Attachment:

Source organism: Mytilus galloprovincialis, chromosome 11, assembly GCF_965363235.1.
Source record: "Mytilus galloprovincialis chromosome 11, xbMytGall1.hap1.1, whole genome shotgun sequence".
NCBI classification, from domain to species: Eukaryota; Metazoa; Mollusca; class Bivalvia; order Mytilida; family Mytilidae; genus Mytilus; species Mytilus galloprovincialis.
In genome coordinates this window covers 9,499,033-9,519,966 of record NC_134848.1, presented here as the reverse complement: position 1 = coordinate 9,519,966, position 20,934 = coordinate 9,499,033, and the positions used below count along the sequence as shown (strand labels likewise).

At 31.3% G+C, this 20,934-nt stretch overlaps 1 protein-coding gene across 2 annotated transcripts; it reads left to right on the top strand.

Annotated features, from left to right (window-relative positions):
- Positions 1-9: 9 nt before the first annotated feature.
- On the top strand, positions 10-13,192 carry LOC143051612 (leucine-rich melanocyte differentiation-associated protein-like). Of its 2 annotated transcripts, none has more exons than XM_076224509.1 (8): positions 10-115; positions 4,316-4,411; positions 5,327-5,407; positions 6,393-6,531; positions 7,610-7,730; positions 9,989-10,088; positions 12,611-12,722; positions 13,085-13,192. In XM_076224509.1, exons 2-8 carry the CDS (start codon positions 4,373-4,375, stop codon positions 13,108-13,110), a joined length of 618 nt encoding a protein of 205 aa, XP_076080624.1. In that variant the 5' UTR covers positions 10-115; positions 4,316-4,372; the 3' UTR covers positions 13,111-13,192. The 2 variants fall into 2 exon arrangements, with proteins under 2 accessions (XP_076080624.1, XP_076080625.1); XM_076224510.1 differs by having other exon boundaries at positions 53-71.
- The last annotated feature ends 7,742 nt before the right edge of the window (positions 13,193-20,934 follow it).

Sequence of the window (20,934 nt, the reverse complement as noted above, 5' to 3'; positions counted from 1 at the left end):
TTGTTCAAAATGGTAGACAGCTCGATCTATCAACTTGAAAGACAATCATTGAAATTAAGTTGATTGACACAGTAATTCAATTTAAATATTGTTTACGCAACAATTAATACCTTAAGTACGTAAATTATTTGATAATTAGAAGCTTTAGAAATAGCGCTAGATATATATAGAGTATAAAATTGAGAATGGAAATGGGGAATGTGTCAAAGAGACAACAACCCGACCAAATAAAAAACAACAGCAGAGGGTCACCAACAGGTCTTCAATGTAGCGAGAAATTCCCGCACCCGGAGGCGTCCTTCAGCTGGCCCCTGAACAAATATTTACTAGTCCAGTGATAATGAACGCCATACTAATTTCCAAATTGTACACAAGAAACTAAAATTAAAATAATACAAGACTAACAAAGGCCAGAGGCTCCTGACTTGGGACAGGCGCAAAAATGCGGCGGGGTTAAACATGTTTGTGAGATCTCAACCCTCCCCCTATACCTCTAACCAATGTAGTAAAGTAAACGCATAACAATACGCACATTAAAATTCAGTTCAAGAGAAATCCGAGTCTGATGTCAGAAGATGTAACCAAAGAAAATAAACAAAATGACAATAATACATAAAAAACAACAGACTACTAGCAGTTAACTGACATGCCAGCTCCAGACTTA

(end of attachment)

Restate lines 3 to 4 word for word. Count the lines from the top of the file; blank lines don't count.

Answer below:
NCBI classification, from domain to species: Eukaryota; Metazoa; Mollusca; class Bivalvia; order Mytilida; family Mytilidae; genus Mytilus; species Mytilus galloprovincialis.
In genome coordinates this window covers 9,499,033-9,519,966 of record NC_134848.1, presented here as the reverse complement: position 1 = coordinate 9,519,966, position 20,934 = coordinate 9,499,033, and the positions used below count along the sequence as shown (strand labels likewise).